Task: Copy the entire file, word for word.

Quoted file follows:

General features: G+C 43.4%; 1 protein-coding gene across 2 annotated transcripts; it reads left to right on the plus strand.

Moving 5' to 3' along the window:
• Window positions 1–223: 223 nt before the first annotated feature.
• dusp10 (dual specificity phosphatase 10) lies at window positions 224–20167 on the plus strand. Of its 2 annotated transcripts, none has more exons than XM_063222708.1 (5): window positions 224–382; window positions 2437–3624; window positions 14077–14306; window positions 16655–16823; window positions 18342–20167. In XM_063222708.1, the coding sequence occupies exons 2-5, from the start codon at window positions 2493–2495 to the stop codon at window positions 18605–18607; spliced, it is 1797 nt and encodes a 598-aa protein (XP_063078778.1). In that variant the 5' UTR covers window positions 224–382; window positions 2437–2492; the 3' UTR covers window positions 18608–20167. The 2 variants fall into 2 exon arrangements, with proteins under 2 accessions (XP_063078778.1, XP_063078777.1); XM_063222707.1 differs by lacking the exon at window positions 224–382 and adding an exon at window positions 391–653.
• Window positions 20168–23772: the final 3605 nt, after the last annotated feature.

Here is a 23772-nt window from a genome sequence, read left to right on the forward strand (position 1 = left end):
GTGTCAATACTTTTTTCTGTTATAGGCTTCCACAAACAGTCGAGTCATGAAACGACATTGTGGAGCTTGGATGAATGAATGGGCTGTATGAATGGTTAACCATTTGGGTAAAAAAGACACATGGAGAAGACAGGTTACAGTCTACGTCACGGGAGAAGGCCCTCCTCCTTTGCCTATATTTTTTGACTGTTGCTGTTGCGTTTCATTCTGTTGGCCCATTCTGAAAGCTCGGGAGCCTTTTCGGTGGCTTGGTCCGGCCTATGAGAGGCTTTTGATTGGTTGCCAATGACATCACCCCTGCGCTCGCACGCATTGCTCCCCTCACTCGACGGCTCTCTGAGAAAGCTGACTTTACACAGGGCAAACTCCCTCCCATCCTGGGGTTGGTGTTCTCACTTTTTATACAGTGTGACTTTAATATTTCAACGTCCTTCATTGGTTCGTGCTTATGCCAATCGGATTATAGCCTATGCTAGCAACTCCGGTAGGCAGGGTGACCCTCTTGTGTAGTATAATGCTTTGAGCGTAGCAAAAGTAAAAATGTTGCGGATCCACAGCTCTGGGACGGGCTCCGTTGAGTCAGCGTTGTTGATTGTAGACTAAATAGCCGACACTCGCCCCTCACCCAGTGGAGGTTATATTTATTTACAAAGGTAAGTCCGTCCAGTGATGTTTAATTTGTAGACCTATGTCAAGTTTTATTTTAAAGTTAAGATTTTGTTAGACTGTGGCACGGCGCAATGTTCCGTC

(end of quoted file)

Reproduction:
General features: G+C 43.4%; 1 protein-coding gene across 2 annotated transcripts; it reads left to right on the plus strand.

Moving 5' to 3' along the window:
• Window positions 1–223: 223 nt before the first annotated feature.
• dusp10 (dual specificity phosphatase 10) lies at window positions 224–20167 on the plus strand. Of its 2 annotated transcripts, none has more exons than XM_063222708.1 (5): window positions 224–382; window positions 2437–3624; window positions 14077–14306; window positions 16655–16823; window positions 18342–20167. In XM_063222708.1, the coding sequence occupies exons 2-5, from the start codon at window positions 2493–2495 to the stop codon at window positions 18605–18607; spliced, it is 1797 nt and encodes a 598-aa protein (XP_063078778.1). In that variant the 5' UTR covers window positions 224–382; window positions 2437–2492; the 3' UTR covers window positions 18608–20167. The 2 variants fall into 2 exon arrangements, with proteins under 2 accessions (XP_063078778.1, XP_063078777.1); XM_063222707.1 differs by lacking the exon at window positions 224–382 and adding an exon at window positions 391–653.
• Window positions 20168–23772: the final 3605 nt, after the last annotated feature.

Here is a 23772-nt window from a genome sequence, read left to right on the forward strand (position 1 = left end):
GTGTCAATACTTTTTTCTGTTATAGGCTTCCACAAACAGTCGAGTCATGAAACGACATTGTGGAGCTTGGATGAATGAATGGGCTGTATGAATGGTTAACCATTTGGGTAAAAAAGACACATGGAGAAGACAGGTTACAGTCTACGTCACGGGAGAAGGCCCTCCTCCTTTGCCTATATTTTTTGACTGTTGCTGTTGCGTTTCATTCTGTTGGCCCATTCTGAAAGCTCGGGAGCCTTTTCGGTGGCTTGGTCCGGCCTATGAGAGGCTTTTGATTGGTTGCCAATGACATCACCCCTGCGCTCGCACGCATTGCTCCCCTCACTCGACGGCTCTCTGAGAAAGCTGACTTTACACAGGGCAAACTCCCTCCCATCCTGGGGTTGGTGTTCTCACTTTTTATACAGTGTGACTTTAATATTTCAACGTCCTTCATTGGTTCGTGCTTATGCCAATCGGATTATAGCCTATGCTAGCAACTCCGGTAGGCAGGGTGACCCTCTTGTGTAGTATAATGCTTTGAGCGTAGCAAAAGTAAAAATGTTGCGGATCCACAGCTCTGGGACGGGCTCCGTTGAGTCAGCGTTGTTGATTGTAGACTAAATAGCCGACACTCGCCCCTCACCCAGTGGAGGTTATATTTATTTACAAAGGTAAGTCCGTCCAGTGATGTTTAATTTGTAGACCTATGTCAAGTTTTATTTTAAAGTTAAGATTTTGTTAGACTGTGGCACGGCGCAATGTTCCGTC